SINGAPORE — Deputy Prime Minister Heng Swee Keat on Tuesday (Feb 27) cautioned Workers’ Party (WP) Members of Parliament (MPs) against being “pessimistic” over the low take-up rate of the SkillsFuture scheme, and asked them to make “good, specific” suggestions to improve the situation instead.

Mr Heng briefly crossed swords with Mr Gerald Giam and Associate Professor Jamus Lim of WP on the second day of the Budget debate, when the two MPs asked about what can be done to improve the take-up rate of the national skills upgrading scheme.

Their questions came after Mr Heng delivered a speech lasting for over half an hour about the wide-ranging steps that the Government has taken over the years to grow the economy, and how it plans to continue doing so.

One aspect of this was job transformation and how workers are upgrading their skills in tandem. Mr Heng is also Coordinating Minister for Economic Policies.

“Some 192,000 Singaporeans utilised their SkillsFuture credit in 2022 for self-initiated learning. This is encouraging,” he said, adding how Budget 2024 has also introduced measures to enhance the SkillsFuture scheme.

Mr Giam, MP for Aljunied Group Representation Constituency (GRC), said that seven in 10 Singaporeans have not used their SkillsFuture credit. 

CNA reported last year that the take-up rate was even weaker among youths — with eight in 10 of eligible adults under 30 yet to use the credits.

Given this, Mr Giam asked if Mr Heng would find it useful to expand the use of SkillsFuture credits to not just subsidise courses, but to “give all students and workers more opportunities for hands-on practice with deep tech tools like AI (artificial intelligence)”.

Mr Heng said that there is a wide range of courses available already, and added that while it is good that workers take ownership of their training, “the impact will be even greater if they work together with their companies”.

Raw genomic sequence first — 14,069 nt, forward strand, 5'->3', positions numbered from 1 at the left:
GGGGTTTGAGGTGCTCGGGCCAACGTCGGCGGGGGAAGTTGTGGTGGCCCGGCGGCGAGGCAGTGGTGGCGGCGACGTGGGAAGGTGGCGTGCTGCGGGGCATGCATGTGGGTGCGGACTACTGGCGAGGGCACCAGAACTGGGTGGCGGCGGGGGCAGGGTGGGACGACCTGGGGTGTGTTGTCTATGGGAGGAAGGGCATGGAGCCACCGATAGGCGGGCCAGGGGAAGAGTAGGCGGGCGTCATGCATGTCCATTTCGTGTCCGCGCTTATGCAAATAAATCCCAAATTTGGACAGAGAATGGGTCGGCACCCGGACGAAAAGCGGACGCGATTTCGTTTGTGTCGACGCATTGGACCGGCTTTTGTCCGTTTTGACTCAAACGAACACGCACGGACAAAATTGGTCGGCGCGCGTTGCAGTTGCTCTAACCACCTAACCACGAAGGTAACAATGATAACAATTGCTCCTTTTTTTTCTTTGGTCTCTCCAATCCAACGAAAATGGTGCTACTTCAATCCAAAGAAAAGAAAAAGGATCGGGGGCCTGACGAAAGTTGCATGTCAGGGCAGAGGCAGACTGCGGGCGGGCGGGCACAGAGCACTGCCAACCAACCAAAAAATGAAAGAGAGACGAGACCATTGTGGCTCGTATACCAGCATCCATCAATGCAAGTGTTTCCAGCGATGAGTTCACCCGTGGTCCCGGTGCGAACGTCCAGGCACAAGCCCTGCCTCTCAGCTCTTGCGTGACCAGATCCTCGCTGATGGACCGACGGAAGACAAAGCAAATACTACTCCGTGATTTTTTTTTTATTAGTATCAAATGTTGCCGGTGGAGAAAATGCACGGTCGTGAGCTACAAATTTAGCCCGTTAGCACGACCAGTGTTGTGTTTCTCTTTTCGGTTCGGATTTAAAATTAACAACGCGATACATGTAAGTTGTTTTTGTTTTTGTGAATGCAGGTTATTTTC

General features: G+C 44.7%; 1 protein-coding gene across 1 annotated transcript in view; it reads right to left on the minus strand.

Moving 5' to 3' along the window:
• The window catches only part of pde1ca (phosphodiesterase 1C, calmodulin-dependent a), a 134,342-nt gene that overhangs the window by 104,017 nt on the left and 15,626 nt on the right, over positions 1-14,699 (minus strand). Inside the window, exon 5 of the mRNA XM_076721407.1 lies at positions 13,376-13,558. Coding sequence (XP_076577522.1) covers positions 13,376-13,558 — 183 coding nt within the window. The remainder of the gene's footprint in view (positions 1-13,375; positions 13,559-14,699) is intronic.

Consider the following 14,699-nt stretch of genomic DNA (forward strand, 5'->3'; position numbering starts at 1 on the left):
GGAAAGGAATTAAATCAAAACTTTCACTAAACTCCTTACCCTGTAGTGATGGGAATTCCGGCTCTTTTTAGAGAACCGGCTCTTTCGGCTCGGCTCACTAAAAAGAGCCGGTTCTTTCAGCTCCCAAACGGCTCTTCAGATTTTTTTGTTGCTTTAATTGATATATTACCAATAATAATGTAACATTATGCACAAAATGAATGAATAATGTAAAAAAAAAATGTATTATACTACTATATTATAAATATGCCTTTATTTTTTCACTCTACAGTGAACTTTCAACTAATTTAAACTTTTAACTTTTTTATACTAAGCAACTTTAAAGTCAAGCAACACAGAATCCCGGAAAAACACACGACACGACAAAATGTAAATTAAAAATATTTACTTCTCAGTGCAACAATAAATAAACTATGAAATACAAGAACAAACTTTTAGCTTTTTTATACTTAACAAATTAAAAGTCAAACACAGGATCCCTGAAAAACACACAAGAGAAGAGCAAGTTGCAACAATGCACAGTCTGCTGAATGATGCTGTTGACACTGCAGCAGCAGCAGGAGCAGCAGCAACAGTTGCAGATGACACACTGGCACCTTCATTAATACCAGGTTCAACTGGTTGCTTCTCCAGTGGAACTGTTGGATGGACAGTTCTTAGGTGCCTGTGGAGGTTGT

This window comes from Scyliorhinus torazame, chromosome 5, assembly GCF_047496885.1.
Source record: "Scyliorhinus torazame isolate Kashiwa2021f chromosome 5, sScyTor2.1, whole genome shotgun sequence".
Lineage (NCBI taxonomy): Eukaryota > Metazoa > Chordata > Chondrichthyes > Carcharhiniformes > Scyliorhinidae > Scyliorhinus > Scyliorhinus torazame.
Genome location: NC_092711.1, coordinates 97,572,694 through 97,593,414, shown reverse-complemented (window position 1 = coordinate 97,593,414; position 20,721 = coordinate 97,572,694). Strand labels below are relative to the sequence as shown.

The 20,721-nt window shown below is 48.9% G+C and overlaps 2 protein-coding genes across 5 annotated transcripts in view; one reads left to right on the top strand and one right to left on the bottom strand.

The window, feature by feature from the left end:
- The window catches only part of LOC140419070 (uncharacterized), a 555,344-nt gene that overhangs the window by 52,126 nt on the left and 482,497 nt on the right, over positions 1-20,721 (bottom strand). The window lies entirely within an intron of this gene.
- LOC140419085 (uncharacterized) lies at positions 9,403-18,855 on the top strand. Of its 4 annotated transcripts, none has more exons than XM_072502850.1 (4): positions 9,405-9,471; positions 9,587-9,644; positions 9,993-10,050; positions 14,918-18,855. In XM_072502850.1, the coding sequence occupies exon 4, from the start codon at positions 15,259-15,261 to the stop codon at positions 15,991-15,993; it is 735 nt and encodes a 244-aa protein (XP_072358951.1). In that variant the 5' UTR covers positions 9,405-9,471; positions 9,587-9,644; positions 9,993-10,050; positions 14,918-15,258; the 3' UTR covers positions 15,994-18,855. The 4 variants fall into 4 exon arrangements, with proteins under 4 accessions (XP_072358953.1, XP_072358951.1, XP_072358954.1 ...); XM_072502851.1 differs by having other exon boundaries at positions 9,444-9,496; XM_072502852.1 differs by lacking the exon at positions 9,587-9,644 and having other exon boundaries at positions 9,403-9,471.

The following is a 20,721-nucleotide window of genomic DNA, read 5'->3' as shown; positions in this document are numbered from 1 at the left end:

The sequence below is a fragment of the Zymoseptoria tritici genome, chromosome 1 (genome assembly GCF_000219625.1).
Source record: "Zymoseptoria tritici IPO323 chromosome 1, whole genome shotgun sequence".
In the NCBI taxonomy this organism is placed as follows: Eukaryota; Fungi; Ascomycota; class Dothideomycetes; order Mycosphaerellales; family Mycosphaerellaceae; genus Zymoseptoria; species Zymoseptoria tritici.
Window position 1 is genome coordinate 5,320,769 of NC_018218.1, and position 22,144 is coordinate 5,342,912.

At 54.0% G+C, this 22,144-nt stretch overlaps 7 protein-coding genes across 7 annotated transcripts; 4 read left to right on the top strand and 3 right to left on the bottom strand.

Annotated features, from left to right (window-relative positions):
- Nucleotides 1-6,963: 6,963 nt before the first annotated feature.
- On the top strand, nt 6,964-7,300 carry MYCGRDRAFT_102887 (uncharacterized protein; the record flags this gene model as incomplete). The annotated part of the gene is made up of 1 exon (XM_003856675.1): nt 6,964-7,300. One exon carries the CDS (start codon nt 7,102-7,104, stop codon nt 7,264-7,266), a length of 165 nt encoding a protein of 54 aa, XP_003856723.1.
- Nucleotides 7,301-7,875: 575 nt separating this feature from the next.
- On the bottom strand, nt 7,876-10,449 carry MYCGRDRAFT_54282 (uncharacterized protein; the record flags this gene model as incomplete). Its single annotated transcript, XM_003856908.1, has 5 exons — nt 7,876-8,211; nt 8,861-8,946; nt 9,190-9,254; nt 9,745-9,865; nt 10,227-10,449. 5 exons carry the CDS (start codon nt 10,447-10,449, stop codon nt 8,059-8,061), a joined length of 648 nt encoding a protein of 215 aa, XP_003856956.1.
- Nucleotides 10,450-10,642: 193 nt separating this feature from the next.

“The reskilling of workers has to be done in an integrated way and not in bits and pieces,” said Mr Heng.

While he said that he does not disagree with the potential benefits of the SkillsFuture scheme, Assoc Prof Lim asked how the Government can ensure that the scheme’s take-up rates will improve and achieve its objectives of reskilling.

“Or is it revealing that perhaps that there is a continued scepticism among our workers of the benefits of the scheme?” asked the Sengkang GRC MP.

Mr Heng said he hoped Assoc Prof Lim “is not a pessimist”, adding that the situation can be looked at as a glass half-empty or half-full.

He lauded the progress made by the Government in getting the buy-in of the labour movement and business communities in its push for retraining.

“And in fact, instead of saying that, ‘Oh no, I am sceptical, I am pessimistic’… play a constructive role  — because with your professorship, you will know this well, right? Play a constructive role, be part of the team,” said Mr Heng.

Assoc Prof Lim responded by saying that he has already made suggestions in Parliament on the issue, and that he and his party colleagues would be happy to participate in further discussions with the various ministries if invited to do so.

Mr Giam clarified that he had called for the broader use of SkillsFuture credits beyond subsidising courses because “workers need hands-on practice” to acquire skills. This was on top of the fact that the take up rate of the scheme was still low.

“Only three in 10 have used their SkillsFuture credit, and so the glass is not even half-full in that respect,” he said.

Mr Heng said the Ministry of Education and Ministry of Manpower would be happy to consider any “specific, good suggestions” on how to expand use of the credits.

Jalan Besar GRC MP Denise Phua said that aside from formal training, there are many free courses out there that do not require citizens to tap on SkillsFuture credits to enrol in.

“Let’s not get too hung up about the adoption of the SkillsFuture credit because there are indeed many courses that are free for now,” said Ms Phua, who is also Mayor of Central Singapore District .

Rounding up the exchanges, Mr Heng said that what’s important is one’s willingness to learn, regardless of where or how the learning is done.

“In short, it is really about an attitude towards learning. That we must inculcate this interest and passion to learn and learn throughout your life. It is not about the take up rate, not about the courses.”

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